Looking back, it all makes more sense.
Not that it didn’t before. We all understood that Scott Walker was sticking up for a teammate during his altercation with Aaron Ward in Game 5. No one blamed him for becoming emotional after he scored the overtime winner in Game 7.
Afterwards, there were subtle hints. Walker described the last week as one of the toughest of his career. Coach Paul Maurice and others used the phrase “after all he’s gone through” once or twice, which we thought was referring to the harsh reception he got in many circles for the Ward punch, not to mention the persistent concussion issues that plagued him for the second half of the regular season.
As it turns out, those problems barely scratched the surface. About a week ago, Walker learned that his wife of nearly 10 years and mother to his two children, Julie, was diagnosed with cervical cancer.
“Being a tough player, if people talk about me like that, this is one where it doesn’t matter how tough you are,” Scott Walker said at a Saturday press conference. “It’s hard to handle.”
Fortunately, the cancer was caught early enough that his wife, who he has been with since high school, is doing fine and is expected to make a full recovery.
“The great thing about being a hockey player is the support you get from your teammates and the organization,” said Walker, who was remarkably upbeat throughout the session. “If you had to deal with this as a player, there’s no better sport to be in than hockey. We’re such a tight-knit group.
“Obviously I’m just trying to support my wife,” he added. “Everybody worries about me, but it’s my wife that’s going through it. She’s strong, and we’re going to get this fixed and she’ll be fine. I’m just happy from the support from all my teammates and the organization and the prayers I’ve had from a lot of people.”
The Walkers first knew that something was awry a few weeks ago, but the severity of the issue wasn’t fully understood until last Saturday – the off day between Games 4 and 5 of the Boston series. In the following days it became difficult for his coaches and teammates not to shed light on the situation while Walker underwent a firestorm of criticism for his now-famous punch.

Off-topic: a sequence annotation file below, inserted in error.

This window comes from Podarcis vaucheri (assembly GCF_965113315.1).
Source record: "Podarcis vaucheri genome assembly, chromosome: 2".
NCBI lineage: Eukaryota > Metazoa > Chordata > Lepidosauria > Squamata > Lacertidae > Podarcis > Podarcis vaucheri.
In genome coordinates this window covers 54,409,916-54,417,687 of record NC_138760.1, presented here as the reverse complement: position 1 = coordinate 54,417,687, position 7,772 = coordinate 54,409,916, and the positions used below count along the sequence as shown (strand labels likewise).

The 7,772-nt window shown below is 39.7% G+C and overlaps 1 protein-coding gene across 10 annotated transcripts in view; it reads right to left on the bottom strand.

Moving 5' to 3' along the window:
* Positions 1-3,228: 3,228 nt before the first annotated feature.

“There are comments made about the player – I wouldn’t say character assassination – but they were not very happy with Scotty at that point and you could understand that,” said Maurice. “In your locker room, you know this guy is exhibiting the character and fortitude and strength that we haven’t seen in so long, that makes it tough because you want to go out there and say, ‘You don’t know what you’re talking about,’ but at the end of they day they didn’t know, so how could they?”
From a hockey standpoint, Walker’s overtime goal to defeat the Bruins in Game 7 was about as exciting as it gets, which masked the extra emotion that every member of that team was feeling after the goal. Needless to say, there was plenty of it.
“I don’t think you could have asked for a better guy to score that goal,” said Erik Cole. “I think a lot of the excitement and emotion that was shown on the ice was for Scott. He’s a great guy and a great teammate, and we care about him and we care about his family.”
“I’ve never been happier to see a guy score a goal,” said Maurice. “That had nothing to do with us winning Game 7. For him and him alone, completely for him, I’ve never been happier in my life for anybody else.’
For the Walkers, that goal and the subsequent success for the Hurricanes couldn’t be more welcome in an otherwise difficult time.
“It was an unbelievable moment as a Carolina Hurricane, as a fan and as a player, but I was thinking about how excited she was going to be,” said Walker. “Positive things are just great right now, and that’s all I could think about. Regardless of whether I’m happy myself, you always worry about your partner being happy. I could tell in her voice how excited she was, so for me that was as big a thrill as anything.”
Although one of the more seasoned veterans on the team, Walker is just now getting his first prolonged taste of playoff action, having never advanced past the first round in two previous attempts with Nashville in 2004 and 2006. It’s been strange to hear him talk about how he’s learning things from players like Eric Staal and Cam Ward, who despite being quite a bit younger have more playoff experience.
In this situation, however, it seems that everyone is learning something from the example set by number 24.
“I don’t know that any of us know how we would react in that situation,” said Maurice. “Based on what we saw then in how he reacted and how being in the locker room was a really good place, in a way Scotty is making the people around him feel better by saying this is going to be OK and we’re going to get through this.
“Let’s go back, follow Scotty’s lead and just play hockey.”